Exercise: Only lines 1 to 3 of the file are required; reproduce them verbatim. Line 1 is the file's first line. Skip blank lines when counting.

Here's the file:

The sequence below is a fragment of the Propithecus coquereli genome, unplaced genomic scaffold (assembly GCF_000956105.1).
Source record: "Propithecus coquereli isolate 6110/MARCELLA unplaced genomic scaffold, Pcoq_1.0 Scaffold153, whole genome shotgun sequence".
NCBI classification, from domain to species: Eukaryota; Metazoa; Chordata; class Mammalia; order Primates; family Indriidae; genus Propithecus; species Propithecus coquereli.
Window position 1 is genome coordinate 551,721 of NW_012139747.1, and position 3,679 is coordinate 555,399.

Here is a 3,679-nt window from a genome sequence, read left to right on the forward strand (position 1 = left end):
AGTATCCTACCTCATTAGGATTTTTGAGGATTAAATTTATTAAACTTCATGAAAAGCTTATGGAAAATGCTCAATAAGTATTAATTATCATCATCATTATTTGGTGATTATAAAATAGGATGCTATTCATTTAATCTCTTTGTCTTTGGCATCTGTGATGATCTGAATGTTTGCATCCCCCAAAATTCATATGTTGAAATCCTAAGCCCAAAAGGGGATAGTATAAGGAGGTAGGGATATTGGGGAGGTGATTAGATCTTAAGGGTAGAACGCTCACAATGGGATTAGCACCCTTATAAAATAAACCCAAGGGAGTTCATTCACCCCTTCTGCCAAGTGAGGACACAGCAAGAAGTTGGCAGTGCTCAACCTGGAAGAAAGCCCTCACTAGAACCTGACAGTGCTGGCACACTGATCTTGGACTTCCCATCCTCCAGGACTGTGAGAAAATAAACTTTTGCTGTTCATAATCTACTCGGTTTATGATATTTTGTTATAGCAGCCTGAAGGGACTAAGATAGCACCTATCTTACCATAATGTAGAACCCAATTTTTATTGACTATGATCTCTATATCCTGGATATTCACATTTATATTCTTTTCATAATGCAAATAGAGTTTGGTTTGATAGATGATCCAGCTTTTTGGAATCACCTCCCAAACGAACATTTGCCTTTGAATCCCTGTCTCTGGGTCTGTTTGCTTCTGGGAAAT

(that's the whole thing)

The sequence below is a fragment of the Propithecus coquereli genome, unplaced genomic scaffold (assembly GCF_000956105.1).
Source record: "Propithecus coquereli isolate 6110/MARCELLA unplaced genomic scaffold, Pcoq_1.0 Scaffold153, whole genome shotgun sequence".
NCBI classification, from domain to species: Eukaryota; Metazoa; Chordata; class Mammalia; order Primates; family Indriidae; genus Propithecus; species Propithecus coquereli.